I was on a debate panel in Edinburgh, UK this week; a panel about the copyright monopoly conflict. I have had this feeling in my gut for some time, but it became clear on this panel: we’re going to be debating the same topics with the same arguments for another 40 years.
Today we can easily observe that this hasn’t happened. We’re in exactly the same positions today as we were a decade ago.
As I was talking on this debate panel, representatives of the (obsolete) middlemen repeated two themes over and over: “we have rights, we have rights, we have rights” and “we need more time to adjust, we need more time”.
The latter was quite easily defused by asking “So… you demand that the world must wait for you to catch up with it?”, whereas the former will probably be heard for another forty years.
People who think they have the moral right to control what other people discuss, transmit, use, and copy simply are not going to abandon that point of view. They will assert that right as superior to any civil liberty, forever.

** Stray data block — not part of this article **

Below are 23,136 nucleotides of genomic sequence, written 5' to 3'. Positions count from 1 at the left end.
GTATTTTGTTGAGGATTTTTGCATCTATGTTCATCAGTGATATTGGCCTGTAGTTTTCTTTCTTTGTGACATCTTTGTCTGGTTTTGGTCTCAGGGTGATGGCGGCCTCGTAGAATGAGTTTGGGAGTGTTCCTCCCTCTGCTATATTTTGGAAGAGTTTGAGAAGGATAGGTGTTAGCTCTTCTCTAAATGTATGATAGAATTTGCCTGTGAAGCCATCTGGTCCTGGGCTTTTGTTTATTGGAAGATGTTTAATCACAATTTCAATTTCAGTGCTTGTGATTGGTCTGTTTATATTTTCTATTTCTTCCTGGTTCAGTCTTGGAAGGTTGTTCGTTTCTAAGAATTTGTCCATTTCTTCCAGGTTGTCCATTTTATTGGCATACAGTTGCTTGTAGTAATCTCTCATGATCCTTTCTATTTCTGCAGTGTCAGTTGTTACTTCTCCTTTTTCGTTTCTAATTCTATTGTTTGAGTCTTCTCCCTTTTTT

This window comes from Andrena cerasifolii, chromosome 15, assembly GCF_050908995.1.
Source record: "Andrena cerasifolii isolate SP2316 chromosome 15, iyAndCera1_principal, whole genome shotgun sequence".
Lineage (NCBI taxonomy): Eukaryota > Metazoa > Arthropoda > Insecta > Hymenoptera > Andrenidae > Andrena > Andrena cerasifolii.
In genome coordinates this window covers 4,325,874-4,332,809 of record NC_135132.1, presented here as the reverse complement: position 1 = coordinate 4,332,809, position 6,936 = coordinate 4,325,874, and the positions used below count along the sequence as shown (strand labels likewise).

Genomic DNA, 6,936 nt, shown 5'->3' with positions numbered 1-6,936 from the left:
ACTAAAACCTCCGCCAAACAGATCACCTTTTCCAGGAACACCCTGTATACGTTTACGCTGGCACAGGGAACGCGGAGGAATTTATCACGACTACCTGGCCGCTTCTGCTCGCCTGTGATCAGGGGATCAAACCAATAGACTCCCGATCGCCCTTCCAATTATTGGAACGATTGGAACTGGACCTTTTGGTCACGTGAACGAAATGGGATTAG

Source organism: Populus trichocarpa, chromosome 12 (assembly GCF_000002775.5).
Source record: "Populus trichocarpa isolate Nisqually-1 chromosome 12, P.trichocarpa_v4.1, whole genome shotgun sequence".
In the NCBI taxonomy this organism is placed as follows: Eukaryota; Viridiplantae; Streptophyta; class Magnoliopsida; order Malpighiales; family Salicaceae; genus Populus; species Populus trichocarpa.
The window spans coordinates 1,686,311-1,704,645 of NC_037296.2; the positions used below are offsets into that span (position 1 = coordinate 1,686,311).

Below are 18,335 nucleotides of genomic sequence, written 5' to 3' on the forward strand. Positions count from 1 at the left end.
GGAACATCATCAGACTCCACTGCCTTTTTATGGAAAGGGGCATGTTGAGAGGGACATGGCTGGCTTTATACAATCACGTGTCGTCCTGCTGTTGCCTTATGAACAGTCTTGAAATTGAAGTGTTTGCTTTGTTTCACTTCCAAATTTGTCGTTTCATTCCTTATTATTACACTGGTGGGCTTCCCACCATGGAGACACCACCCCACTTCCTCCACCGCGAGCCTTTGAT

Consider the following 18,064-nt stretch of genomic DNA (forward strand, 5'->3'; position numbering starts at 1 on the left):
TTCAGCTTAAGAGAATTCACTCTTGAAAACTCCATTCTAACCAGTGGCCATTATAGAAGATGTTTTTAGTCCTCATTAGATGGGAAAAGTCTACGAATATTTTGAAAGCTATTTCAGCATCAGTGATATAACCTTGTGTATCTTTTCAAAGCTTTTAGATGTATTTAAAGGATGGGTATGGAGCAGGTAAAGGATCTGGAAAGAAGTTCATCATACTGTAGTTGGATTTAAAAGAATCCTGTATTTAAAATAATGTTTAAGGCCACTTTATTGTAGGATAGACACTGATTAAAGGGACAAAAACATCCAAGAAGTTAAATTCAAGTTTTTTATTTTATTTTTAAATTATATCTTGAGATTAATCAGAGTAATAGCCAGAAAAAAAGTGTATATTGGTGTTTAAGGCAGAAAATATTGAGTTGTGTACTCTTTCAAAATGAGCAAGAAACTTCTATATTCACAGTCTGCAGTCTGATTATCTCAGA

Anybody who is able to adapt by reading the dead-obvious writing on the wall has already done so. Those who religiously keep repeating the same mantra today as they did a decade ago will keep doing so.
In other words, we’re pretty much stuck with the copyright monopoly pundits and maximalists we have today for the rest of their natural lives.
Of course, this doesn’t include the masses of people who merely have a casual interest in the copyright monopoly. But it does include those who were schooled in the wonders of monopolies twenty or thirty years ago, and have been working in a bubble protected from outside influences ever since then. Almost all the world’s new creators are already working in the new paradigm; creating despite the copyright monopoly, rather than because of it.
So what I said to the “we have rights, we have rights” panelist was that they should be careful asserting rights given by law, for those laws can and will change as the 250 million Europeans who share culture come into power. 250 million people is not an adolescence problem; it is a power base of 250 million voters. As these people start writing laws, they can and will kill those monopolies at the stroke of a pen.
So, sadly, it seems that a universal truth comes into play here: Viewpoints of society don’t change because people in society change. Viewpoints of society change because people defending the obsolete viewpoint die out.